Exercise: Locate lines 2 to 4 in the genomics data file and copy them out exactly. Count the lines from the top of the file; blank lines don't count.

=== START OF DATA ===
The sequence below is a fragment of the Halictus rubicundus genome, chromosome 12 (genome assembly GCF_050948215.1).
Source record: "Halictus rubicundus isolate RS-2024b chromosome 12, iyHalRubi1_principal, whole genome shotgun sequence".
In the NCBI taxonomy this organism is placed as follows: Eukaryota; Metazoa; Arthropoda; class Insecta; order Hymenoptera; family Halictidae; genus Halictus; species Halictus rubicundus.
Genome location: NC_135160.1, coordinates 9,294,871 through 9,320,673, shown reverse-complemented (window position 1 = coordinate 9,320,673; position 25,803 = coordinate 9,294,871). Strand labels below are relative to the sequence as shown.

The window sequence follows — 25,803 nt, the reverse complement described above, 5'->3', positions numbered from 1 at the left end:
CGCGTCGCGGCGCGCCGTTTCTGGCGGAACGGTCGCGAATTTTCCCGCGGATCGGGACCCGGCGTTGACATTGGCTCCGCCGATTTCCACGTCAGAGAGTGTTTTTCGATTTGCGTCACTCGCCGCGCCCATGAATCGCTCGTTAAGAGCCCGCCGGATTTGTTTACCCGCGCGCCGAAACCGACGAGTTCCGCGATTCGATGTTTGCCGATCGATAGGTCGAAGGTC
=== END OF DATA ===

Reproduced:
Source record: "Halictus rubicundus isolate RS-2024b chromosome 12, iyHalRubi1_principal, whole genome shotgun sequence".
In the NCBI taxonomy this organism is placed as follows: Eukaryota; Metazoa; Arthropoda; class Insecta; order Hymenoptera; family Halictidae; genus Halictus; species Halictus rubicundus.
Genome location: NC_135160.1, coordinates 9,294,871 through 9,320,673, shown reverse-complemented (window position 1 = coordinate 9,320,673; position 25,803 = coordinate 9,294,871). Strand labels below are relative to the sequence as shown.